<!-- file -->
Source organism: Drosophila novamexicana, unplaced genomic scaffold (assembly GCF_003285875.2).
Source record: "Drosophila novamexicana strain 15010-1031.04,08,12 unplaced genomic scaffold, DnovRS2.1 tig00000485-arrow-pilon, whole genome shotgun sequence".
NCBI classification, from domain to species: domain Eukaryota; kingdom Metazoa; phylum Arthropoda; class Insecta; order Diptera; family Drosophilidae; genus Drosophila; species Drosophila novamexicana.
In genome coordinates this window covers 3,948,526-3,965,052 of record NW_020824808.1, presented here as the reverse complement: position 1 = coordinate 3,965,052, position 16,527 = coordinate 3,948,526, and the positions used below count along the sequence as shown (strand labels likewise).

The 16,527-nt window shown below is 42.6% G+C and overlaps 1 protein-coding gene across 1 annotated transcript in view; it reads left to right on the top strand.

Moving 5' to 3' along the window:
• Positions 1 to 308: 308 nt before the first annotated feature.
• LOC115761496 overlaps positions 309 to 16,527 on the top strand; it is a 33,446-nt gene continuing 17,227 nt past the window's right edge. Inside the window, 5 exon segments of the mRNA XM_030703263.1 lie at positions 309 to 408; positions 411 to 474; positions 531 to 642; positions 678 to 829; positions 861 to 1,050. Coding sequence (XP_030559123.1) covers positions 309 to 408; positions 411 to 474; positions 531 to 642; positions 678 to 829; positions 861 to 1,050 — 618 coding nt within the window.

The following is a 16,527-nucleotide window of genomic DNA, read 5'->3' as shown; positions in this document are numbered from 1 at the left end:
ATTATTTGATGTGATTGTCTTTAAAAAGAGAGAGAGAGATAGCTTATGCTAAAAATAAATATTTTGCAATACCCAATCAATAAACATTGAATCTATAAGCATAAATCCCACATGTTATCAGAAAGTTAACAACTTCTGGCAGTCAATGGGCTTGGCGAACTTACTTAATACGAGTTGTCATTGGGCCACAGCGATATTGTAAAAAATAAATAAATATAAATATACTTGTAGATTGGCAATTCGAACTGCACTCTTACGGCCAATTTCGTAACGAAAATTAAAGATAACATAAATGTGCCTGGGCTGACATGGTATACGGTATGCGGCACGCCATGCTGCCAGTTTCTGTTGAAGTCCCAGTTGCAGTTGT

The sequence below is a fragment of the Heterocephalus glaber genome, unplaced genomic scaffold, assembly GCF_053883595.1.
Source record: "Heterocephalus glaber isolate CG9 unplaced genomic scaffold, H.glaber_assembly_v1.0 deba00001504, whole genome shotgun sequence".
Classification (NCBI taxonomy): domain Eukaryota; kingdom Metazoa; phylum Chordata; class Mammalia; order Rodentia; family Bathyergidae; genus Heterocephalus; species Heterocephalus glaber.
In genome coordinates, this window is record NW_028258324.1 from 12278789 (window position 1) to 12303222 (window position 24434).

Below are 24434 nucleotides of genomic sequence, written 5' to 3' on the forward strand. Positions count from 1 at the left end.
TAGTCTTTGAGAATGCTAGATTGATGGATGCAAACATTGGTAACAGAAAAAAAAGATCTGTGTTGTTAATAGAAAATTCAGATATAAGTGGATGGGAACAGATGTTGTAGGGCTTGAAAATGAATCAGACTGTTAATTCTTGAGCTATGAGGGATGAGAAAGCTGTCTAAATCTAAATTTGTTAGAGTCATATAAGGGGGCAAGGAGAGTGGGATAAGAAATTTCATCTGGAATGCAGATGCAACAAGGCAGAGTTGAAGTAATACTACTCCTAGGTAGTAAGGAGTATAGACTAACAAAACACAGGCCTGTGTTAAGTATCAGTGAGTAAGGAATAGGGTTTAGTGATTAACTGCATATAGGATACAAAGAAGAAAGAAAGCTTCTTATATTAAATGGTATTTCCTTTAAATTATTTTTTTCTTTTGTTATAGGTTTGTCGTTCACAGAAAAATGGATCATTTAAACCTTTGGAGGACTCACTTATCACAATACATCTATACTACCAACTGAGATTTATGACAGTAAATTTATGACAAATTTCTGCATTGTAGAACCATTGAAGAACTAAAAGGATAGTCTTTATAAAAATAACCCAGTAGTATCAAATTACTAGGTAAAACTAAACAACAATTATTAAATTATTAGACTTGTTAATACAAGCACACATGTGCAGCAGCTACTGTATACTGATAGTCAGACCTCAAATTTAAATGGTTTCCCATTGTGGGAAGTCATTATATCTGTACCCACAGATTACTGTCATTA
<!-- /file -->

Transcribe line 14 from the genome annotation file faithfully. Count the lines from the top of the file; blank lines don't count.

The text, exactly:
In genome coordinates, this window is record NW_028258324.1 from 12278789 (window position 1) to 12303222 (window position 24434).